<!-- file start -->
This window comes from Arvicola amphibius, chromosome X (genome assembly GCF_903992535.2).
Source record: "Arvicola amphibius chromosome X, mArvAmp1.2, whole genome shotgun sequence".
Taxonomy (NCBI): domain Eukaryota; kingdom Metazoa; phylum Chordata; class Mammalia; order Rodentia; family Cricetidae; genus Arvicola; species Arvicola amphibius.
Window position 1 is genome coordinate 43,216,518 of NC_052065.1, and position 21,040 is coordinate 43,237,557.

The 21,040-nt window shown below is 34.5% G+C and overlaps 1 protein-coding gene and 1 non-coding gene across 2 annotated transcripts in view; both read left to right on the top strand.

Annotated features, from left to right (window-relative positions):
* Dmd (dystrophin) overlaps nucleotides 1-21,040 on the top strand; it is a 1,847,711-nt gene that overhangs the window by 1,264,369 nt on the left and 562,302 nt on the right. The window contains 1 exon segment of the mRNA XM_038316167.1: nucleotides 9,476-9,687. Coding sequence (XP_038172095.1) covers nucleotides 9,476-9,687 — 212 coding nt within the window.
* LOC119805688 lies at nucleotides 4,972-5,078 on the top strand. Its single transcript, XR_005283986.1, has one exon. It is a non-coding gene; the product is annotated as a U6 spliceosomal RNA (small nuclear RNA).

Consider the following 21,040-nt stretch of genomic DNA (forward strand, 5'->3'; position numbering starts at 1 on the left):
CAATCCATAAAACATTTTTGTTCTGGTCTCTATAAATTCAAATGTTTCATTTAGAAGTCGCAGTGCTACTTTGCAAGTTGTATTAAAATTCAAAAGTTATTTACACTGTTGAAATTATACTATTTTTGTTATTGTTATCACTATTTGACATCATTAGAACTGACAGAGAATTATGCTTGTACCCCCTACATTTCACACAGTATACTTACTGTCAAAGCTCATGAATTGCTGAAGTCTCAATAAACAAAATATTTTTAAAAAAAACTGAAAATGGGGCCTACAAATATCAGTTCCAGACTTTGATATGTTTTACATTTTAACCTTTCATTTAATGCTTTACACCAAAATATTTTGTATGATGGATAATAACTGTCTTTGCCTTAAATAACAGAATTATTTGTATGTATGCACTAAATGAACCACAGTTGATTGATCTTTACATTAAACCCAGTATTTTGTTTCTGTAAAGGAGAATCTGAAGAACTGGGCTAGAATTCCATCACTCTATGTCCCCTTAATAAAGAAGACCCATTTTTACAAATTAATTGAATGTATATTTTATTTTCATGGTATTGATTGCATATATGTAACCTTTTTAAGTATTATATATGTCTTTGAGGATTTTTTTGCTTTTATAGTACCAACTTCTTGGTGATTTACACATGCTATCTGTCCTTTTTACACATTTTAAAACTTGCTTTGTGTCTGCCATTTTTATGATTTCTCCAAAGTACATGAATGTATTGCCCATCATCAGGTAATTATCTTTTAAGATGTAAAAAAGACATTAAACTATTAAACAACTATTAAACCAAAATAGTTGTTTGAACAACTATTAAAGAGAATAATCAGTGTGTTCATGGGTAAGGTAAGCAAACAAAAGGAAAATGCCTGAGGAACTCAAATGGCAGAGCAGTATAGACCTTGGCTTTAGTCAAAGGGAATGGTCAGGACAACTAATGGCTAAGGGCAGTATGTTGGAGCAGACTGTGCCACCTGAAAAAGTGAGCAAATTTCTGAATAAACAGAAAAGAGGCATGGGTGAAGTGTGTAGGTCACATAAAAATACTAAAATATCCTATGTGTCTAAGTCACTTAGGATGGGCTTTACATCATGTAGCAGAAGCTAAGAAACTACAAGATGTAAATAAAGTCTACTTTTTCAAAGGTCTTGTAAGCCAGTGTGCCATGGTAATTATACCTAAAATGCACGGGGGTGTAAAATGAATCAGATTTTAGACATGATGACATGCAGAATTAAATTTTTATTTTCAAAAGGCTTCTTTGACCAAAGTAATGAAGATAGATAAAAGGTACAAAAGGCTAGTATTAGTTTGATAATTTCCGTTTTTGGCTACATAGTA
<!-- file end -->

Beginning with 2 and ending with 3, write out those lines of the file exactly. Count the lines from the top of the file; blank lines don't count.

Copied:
Source record: "Arvicola amphibius chromosome X, mArvAmp1.2, whole genome shotgun sequence".
Taxonomy (NCBI): domain Eukaryota; kingdom Metazoa; phylum Chordata; class Mammalia; order Rodentia; family Cricetidae; genus Arvicola; species Arvicola amphibius.